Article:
We explore the structural and magnetic tunability of polycrystalline La0.2Sr0.8MnO3 sample by varying preparation conditions using solid state reaction method. Low temperature X-ray diffraction studies indicate that one of the samples shows a transition from cubic Pm-3m structure to dominant tetragonal I4/mcm structure below ?260K, while the other sample exhibits transformation from cubic structure to a dominant phase with fundamental reflections corresponding to P4/mmm tetragonal symmetry below ?260K, followed by an incomplete transition from this phase to tetragonal I4/mcm phase below ?225K. The Rietveld analysis at 260K indicates that the former sample exhibits co-existence of cubic Pm-3m, tetragonal I4/mcm and P4/mmm phases while the latter sample shows the co-existence of Pm-3m and tetragonal P4/mmm phases. Density functional theory(DFT+U) calculations suggest C-type antiferromagnetic and d3z2-r2 orbital ordering in I4/mcm structure and A-type antiferromagnetic with dx2-y2 orbital ordering in P4/mmm structure. The results show a possibility of tuning magnetic structure from C-type antiferromagnetic to A-type antiferromagnetic in an intermediate temperature range at fixed concentration, by varying the strain fields. At high temperatures(300-518K), the resistivity follows small polaron hopping model in both the samples and change in preparation conditions leads to a change over from adiabatic to non-adiabatic limit. Above 518K, both the samples exhibit metallic resistivity. Our results open a new avenue for tuning magnetic and structural phases in phase separated systems, and such tunability may be useful in antiferromagnetic spintronic, designing correlated electron-based electronic devices.
The electron correlations in the materials give rise to exotic low temperature quantum phenomena such as, Superconductivity, Topological surface states, Charge Density Wave, Metal to Insulator transition etc. We are interested in the study of the electrical and thermal transport properties of novel quantum materials to understand the underlying mechanism and behavior of these exciting phases of materials.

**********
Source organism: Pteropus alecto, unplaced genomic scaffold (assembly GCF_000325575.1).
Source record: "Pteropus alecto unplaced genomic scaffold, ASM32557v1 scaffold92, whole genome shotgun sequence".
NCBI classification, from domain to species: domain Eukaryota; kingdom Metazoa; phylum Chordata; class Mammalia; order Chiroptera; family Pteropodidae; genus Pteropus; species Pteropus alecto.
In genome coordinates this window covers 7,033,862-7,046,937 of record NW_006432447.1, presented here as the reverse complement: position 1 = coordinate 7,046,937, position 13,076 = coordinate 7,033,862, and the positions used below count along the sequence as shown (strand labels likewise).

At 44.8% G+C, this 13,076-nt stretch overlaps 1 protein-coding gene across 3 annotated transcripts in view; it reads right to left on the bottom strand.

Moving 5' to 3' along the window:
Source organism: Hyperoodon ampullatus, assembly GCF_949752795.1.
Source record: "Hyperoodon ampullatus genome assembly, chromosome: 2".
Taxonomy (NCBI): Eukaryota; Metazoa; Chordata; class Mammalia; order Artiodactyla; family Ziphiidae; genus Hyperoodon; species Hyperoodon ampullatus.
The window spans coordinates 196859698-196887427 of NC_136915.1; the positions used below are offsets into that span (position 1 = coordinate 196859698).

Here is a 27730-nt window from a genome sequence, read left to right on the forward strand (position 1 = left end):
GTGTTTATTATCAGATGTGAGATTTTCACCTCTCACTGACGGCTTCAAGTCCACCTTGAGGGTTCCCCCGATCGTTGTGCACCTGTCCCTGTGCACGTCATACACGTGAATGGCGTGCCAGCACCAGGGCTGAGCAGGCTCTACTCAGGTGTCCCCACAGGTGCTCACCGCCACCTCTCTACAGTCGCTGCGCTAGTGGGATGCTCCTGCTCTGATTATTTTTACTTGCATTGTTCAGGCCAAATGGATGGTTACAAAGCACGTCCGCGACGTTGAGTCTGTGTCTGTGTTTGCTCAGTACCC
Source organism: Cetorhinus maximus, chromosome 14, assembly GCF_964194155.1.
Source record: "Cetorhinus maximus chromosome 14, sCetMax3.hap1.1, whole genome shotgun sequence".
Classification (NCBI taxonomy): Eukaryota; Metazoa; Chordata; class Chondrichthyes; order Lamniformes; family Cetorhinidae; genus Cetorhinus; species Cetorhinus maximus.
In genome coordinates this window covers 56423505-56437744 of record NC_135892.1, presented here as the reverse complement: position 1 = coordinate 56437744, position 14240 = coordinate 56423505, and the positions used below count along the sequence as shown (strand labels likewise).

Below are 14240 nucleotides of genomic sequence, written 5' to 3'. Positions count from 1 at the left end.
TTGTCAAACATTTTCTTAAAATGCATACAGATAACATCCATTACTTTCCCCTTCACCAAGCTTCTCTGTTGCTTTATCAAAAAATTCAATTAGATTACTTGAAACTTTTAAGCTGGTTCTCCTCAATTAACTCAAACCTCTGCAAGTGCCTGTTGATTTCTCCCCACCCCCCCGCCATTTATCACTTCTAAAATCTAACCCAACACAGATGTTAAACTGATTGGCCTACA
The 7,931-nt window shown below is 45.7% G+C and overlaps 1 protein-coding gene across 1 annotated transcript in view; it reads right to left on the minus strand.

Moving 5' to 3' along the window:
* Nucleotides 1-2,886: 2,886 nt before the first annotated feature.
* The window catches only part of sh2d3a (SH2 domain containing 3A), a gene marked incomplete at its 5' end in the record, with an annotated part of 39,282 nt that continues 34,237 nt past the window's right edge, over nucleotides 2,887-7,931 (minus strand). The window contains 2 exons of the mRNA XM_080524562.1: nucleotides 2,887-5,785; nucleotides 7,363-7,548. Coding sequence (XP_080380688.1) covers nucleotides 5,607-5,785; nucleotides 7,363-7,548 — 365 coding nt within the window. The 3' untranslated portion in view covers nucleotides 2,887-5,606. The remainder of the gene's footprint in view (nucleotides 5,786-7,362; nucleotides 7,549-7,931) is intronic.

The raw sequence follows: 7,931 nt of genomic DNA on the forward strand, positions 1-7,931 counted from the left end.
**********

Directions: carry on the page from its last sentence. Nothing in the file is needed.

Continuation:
Some of the pyrochlore systems are known to exhibit spin ice magnetic states where the residual magnetic entropy of the system is equivalent to the entropy of the water ice. These systems are considered as the potential candidates for the magnetic monopole-like excitations. We are interested in the disordered pyrochlore system to understand the unusual spin freezing and the spin ice behavior of these materials.
We aim to investigate quantum coherent transport in novel two-dimensional materials such as graphene, topological insulators etc. Our aim is to evaluate the key quantities like Diffuson and the Cooperon by using many-body perturbation theory both in real-space and in momentum-space.
We wish to investigate the unconventional transport properties of topological material such as Weyl semimetals, Dirac semimetals, and other non trivial topological states of matter. We employ quasiclassical Boltzmann formalism and other many-body quantum techniques to solve this problem.